2. RIGHT TO KNOW COMPLETION SCHEDULE: The home buyer has the legal right to be informed of the project's completion schedule, including any arrangements for water, sewage, electricity, and other facilities and services that are included in the terms and conditions of the selling agreement.
3. RIGHT TO CLAIM POSSESSION: The home buyer has the right to claim possession of the property including the common areas in case all the relevant formalities have been completed and necessary remuneration has been paid.
4. RIGHT TO CLAIM REFUND: If a builder violates the terms of the purchase agreement or is unable to transfer ownership of the property as agreed, the buyer has the right to file a complaint with the RERA and request a refund of the money paid, as well as interest and compensation from the developer. The developer may also be required to stop operating as a developer if his registration has been suspended or revoked. Developers will have one more opportunity to set a fair delivery deadline; if they fail to do so, they will be required to pay the necessary fines. If the buyer is dissatisfied with RERA's ruling, they may also submit a complaint with the Appellate Tribunal.
5. RIGHT TO HAVE DOCUMENTED: Following the developer's transfer of physical possession of the property, the home buyer has a right to all pertinent paperwork and designs, including those for shared spaces.
6. RIGHT IN CASE OF ANY DEFECTS: Within five years of taking possession, if there are any structural flaws or issues with the property's quality, the builder is required to make repairs within 30 days at no additional cost to the buyer.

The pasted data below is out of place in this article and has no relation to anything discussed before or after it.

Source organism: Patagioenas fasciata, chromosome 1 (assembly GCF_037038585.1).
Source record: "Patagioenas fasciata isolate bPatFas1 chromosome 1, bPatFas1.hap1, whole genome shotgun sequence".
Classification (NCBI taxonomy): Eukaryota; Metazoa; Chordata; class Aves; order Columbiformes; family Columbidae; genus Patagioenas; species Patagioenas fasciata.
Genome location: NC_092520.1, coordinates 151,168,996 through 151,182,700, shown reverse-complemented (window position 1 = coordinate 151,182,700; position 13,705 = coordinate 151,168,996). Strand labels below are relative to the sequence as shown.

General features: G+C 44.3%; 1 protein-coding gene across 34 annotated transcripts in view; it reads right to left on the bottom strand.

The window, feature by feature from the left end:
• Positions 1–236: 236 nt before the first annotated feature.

Rights of Real Estate Developers
1. LICENSEE RIGHTS
The landowner grants the developer a "licence" to enter his property with full rights and authority to begin, continue, and finish the development as directed by the permission issued. This "licence" that the landowner has provided to the developer is in the nature of a personal licence, and the developer will under no circumstances assign his title, right, or interest to any other party. In a JDA, the word "licensee" must be used. The developer will thereafter be the sole owner of all rights held by a licensee. When there is a disagreement between the landowner and the developer, this becomes crucial.
2. DEVELOPMENT RIGHTS
Legally, the term "land" refers to both the full title to the land as well as the rights that come with it. In a Joint Development Agreement, the landowner gives the developer the right to develop a project on his property in exchange for a fee. In other words, the owner of the land grants a person (developer/builder) permission to build a structure on the land, and this permission is known as "development rights." These "development rights" can be easily swapped, sold, or transferred.
3. RIGHT TO SEEK APPROVALS
The developer is allowed to enter into separate contracts in his name with the architect, contractor, and other parties in order to complete the development at his own expense and risk. A Joint Development Agreement between the landowner and the developer commits the developer to take full responsibility for the development work.
If the builder does not complete or is unable to give possession of the apartment, plot, or building, or if the allottee wishes to withdraw from the project, the allottees hold an unqualified and unconditional absolute right to seek a refund of the amount, without being dependent on any contingencies, with interest. The authority alone has the right to direct allottees to receive such a refund. The main thing to keep in mind is that the complainant must be a bona fide buyer who has been wronged by the builder/respondent to fulfil its contractual obligations and adopted unfair trade practices.
Civil Appeal No. 7042 of 2019